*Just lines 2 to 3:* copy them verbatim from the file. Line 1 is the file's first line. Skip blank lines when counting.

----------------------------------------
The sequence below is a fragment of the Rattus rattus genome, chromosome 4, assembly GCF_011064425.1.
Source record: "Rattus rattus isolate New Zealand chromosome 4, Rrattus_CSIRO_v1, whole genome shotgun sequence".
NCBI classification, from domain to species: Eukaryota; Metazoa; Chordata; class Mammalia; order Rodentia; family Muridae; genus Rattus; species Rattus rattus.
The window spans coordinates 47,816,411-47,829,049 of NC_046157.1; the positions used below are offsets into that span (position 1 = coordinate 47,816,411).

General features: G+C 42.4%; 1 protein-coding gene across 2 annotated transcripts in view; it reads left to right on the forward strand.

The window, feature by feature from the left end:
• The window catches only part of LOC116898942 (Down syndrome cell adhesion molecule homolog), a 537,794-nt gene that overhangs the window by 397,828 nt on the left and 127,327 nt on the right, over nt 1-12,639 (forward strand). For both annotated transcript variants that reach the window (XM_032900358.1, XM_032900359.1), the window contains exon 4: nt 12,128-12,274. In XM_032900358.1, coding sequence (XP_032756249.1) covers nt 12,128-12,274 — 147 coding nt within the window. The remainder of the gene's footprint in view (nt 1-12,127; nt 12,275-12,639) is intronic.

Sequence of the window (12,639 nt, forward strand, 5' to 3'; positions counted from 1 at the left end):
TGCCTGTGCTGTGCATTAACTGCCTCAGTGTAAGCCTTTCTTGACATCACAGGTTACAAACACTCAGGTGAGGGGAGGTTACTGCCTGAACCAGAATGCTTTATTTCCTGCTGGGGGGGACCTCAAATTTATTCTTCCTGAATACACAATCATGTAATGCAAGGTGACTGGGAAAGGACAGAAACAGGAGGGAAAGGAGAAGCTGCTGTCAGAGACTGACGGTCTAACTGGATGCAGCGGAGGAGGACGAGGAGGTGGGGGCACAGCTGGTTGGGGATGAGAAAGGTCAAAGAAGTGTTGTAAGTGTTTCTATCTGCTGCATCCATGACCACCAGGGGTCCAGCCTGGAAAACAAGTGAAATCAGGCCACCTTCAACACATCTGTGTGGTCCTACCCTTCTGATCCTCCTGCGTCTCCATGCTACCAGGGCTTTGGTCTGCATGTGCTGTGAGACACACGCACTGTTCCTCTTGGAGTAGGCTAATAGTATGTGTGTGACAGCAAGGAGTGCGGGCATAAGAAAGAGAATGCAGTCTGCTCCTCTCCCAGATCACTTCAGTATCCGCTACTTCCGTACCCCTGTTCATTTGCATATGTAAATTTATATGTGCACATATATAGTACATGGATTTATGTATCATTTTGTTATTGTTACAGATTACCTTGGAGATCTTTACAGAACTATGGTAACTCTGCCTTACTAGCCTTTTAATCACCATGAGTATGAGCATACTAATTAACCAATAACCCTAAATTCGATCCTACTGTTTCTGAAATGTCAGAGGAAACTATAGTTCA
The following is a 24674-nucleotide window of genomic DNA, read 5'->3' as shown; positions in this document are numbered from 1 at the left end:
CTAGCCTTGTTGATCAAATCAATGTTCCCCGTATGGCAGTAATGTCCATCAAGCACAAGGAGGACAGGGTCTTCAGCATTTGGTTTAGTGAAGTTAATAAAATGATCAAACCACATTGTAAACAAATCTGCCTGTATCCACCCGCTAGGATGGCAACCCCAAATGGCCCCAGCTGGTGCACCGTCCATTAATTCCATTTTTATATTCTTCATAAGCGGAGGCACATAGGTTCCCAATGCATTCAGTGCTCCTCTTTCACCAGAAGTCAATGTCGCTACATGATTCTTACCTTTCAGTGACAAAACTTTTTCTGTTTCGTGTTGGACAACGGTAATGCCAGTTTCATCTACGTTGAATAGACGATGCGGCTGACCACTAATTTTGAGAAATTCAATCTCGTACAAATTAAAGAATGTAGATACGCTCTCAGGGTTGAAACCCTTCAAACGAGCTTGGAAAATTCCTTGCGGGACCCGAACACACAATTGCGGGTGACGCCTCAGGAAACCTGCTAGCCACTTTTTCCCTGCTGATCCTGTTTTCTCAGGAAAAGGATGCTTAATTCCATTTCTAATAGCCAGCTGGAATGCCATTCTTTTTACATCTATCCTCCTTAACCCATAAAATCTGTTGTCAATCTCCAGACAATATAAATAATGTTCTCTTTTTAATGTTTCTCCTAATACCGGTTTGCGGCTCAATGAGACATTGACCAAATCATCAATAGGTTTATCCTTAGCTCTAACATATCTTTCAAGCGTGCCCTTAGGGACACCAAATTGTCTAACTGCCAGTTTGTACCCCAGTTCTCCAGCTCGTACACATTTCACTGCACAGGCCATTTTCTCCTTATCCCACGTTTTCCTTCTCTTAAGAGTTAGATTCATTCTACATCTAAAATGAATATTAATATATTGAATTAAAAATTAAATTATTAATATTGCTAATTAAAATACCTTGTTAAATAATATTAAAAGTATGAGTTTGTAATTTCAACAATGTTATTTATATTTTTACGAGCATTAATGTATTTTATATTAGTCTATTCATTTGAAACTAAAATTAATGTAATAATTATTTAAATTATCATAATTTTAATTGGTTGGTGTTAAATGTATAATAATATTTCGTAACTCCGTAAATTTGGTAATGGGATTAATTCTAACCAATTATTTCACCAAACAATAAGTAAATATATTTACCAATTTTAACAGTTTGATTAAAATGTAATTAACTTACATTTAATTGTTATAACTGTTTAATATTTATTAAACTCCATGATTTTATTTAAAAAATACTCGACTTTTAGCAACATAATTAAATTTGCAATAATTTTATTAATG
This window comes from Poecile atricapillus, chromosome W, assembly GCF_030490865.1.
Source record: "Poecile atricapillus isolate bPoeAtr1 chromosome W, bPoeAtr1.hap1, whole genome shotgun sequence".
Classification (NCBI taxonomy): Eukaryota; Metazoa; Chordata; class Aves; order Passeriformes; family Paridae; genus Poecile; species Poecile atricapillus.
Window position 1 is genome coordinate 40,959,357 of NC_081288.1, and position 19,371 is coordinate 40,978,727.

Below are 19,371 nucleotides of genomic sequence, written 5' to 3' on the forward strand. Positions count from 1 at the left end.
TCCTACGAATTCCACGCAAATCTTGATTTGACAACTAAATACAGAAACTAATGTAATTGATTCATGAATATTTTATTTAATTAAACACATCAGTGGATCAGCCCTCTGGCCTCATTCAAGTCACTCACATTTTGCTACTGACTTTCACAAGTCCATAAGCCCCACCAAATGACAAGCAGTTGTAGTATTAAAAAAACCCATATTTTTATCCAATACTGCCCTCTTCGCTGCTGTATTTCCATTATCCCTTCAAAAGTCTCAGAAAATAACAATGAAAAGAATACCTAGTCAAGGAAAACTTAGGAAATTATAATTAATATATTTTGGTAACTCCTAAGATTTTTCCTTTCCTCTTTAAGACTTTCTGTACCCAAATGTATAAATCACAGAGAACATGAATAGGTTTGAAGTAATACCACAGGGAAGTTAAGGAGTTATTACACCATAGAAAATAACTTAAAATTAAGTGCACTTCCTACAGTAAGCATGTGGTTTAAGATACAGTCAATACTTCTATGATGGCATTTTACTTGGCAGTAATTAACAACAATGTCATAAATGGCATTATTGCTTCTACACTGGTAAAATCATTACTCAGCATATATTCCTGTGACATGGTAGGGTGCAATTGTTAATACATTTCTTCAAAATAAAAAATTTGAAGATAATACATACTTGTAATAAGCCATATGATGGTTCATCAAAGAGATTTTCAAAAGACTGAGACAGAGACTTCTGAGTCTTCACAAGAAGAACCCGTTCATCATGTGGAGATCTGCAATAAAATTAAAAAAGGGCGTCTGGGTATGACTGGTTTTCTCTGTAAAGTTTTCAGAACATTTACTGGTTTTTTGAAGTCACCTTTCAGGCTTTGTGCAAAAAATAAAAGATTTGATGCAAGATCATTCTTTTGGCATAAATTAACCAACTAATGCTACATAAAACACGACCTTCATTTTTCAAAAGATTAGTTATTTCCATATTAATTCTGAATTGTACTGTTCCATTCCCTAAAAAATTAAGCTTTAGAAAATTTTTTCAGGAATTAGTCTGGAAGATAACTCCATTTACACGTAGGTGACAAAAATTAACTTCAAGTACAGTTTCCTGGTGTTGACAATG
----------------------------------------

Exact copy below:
Source record: "Rattus rattus isolate New Zealand chromosome 4, Rrattus_CSIRO_v1, whole genome shotgun sequence".
NCBI classification, from domain to species: Eukaryota; Metazoa; Chordata; class Mammalia; order Rodentia; family Muridae; genus Rattus; species Rattus rattus.